In reply to ghostrider:
      This x1000. A console's interface, unlike an iphone or a laptop, is supposed to launch something else and get out of the way. So all of the redesigns and feature additions are actually detrimental in some ways. I remember getting my first xbox one and howling at the useless multi-tasking feature. I'm just trying to race a car here, guys. And the last interface update hid away the important stuff - browsing my already-owned games - in favor of features I'll personally never use. It's a tough challenge and Sony of course is guilty, too.

      I feel like in some ways it's just been constant steps backwards since the OG xbox.

  10. Eric Flickner

    Multi-platform games are all going to be very similar. The only real difference in the platforms now is the exclusive titles. Please, at least try some of those and make a real assessment.

  11. asdcxzfv

    I don't care much about the hardware but in the software department Sony really shines with their exclusives.

    Xbox doesn't have an Uncharted, Last Of Us, Detroit, Last Guardian, Death Stranding, Ghost Of Tsushima, Ratchet and Clank, Shadow Of The Collossus, God Of War

    If you are into extreme AAAAAA polished games with great gameplay, original art direction and superb storytelling the PS4 is the place to be.

    If you are into cartoony open world stuff like crackdown, sea of thieves, super lucky or multiplatform games buy an Xbox

  12. Bats

    Paul Thurrott writes "And the Xbox One X is objectively superior to—e.g. more powerful than—the PS4 Pro. That’s a nice turnaround for Microsoft. One that was very sorely needed." Really? I was sorely needed? By who? 

    IMO, the Xbox One X was a big gamble and a big fail. They should've waited til the NEXT GEN Xbox to do all this. IMO, this was Hail Mary Pass that ended up as an incompletion. What did they expect to happen with the result of the Xbox One X? That the console would substantially cut the PS4's lead dramatically? A couple of sentences ago, I used a football metaphor. Now, here is a baseball metaphor to describe what I think Microsoft should've done instead. They should've let a position player pitch rather than burn a relief pitcher from their bullpen. That's because you know that when the PS5 comes out, it's gonna outspec the Xbox One X instantly. 

    Right now, IMO, there is nothing on the PS4 side that is dissimilar with the Xbox. They practically offer the same services. I've said this before many many times over the past few years. Whatever Microsoft does, Sony will copy it. That's just the name of the game. If Microsoft comes out with a feature where you press (say.....) L1+L2+R1+R2 and actual slice of pizza comes out of your screen for you to eat, then you can expect the PS4 to do the same thing.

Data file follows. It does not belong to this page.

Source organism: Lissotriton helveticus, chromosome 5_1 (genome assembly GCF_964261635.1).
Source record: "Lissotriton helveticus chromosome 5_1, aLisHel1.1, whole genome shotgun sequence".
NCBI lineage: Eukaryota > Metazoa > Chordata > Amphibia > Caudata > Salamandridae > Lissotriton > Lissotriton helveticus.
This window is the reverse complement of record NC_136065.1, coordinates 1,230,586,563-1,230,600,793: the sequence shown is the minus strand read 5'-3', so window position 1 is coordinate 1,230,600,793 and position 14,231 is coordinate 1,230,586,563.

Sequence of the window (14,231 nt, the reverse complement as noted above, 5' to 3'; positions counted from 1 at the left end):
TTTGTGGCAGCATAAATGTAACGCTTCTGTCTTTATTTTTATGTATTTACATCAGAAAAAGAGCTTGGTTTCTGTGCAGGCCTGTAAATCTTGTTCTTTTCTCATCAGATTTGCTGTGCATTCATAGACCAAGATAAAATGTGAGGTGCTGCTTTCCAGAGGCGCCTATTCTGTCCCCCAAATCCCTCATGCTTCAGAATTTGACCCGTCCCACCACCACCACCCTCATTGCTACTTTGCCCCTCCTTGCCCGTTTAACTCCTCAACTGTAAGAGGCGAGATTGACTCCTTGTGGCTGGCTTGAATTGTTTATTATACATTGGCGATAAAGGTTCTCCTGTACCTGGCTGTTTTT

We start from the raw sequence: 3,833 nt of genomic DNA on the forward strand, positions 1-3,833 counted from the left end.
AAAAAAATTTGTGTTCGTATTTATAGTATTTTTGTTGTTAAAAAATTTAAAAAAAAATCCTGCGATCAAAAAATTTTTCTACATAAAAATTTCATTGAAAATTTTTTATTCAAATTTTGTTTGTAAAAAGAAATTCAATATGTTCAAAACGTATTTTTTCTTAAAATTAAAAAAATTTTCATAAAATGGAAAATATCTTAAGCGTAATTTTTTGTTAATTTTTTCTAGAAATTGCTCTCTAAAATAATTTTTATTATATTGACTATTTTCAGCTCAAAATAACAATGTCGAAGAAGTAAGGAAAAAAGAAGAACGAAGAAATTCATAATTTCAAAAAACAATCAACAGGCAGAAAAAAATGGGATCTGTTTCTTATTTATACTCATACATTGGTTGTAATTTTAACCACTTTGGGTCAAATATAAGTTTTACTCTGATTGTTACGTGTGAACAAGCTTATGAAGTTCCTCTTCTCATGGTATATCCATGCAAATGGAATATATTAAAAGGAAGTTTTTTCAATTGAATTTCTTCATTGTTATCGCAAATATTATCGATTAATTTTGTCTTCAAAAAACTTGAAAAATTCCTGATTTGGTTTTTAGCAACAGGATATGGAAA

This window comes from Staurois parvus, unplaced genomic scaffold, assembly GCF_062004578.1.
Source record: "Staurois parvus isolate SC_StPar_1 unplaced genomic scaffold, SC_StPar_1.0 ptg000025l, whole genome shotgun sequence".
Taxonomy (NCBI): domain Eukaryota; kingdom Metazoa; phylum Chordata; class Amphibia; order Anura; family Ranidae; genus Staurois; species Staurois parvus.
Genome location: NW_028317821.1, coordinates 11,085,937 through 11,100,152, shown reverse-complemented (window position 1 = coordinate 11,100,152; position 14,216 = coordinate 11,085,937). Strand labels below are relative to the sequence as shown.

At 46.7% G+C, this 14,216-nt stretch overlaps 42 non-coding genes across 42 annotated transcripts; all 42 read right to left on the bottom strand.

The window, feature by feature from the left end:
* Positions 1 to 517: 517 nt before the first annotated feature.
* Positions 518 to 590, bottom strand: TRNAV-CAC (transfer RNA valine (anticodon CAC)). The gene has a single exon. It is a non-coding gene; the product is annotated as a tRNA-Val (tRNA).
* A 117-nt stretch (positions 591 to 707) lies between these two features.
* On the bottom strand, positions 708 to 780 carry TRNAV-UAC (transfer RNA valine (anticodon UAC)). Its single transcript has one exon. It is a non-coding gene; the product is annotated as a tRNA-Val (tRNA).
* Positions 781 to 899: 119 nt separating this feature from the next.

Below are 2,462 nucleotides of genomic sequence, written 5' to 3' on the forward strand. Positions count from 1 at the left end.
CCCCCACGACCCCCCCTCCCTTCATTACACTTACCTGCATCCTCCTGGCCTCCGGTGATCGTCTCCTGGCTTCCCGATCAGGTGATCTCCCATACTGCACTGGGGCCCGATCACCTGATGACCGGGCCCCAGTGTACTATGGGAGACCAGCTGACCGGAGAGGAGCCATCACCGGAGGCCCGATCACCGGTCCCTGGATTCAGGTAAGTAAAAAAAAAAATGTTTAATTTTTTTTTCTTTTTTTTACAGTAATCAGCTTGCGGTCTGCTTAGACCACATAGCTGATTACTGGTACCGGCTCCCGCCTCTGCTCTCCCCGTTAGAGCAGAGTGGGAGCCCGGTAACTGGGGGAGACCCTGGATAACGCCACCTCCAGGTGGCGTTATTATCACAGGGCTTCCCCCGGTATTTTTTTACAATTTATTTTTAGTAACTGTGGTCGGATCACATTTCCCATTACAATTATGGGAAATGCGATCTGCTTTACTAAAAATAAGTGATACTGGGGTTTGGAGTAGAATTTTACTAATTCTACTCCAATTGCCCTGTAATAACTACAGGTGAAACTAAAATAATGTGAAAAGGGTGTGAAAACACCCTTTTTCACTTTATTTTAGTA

If someone were to ask me, which console should I get? There is no question, what I would's the PS4. That's because they have all the great games and largely vast online community. Because of the tremendous lopsided marketshare advantage of the PS4, I'm sure more people use that service than the Xbox Live.

  13. Hawaiianteg

    Something you also missed, Remote play on Playstation supports Mac and PC where as Xbox only supports PC.

  14. Travis

    You will be amazed by the simplicity and speed of the Switch interface. It makes Xbox and ps4 both look bad. I recommend starting with at least a128 GB micro SD card because when you upgrade to a new one you have to re download all games.

    It is to the point where I buy all games for Switch if available and use xbox only for games that aren't available on Switch.

  15. dxhelios


    I still does not understand PS Now. Why would you want to stream the game to console if you have console. If you have enough bandwidth to stream then you definitely can download it pretty quickly and enjoy the beauty of downloaded game. You may argue that you do not need high-end graphics for simple games, but simple games are downloaded even quicker than 50GB game.

    Full featured streaming makes sense only to mobile devices and TVs/TV boxes, but not on consoles.

  16. Monte Constable

    Not sure of other's experience, but the PS4 slim could get a bit loud under load and the Pro is a leaf blower. Really surprising how loud it is compared to the One S and One X.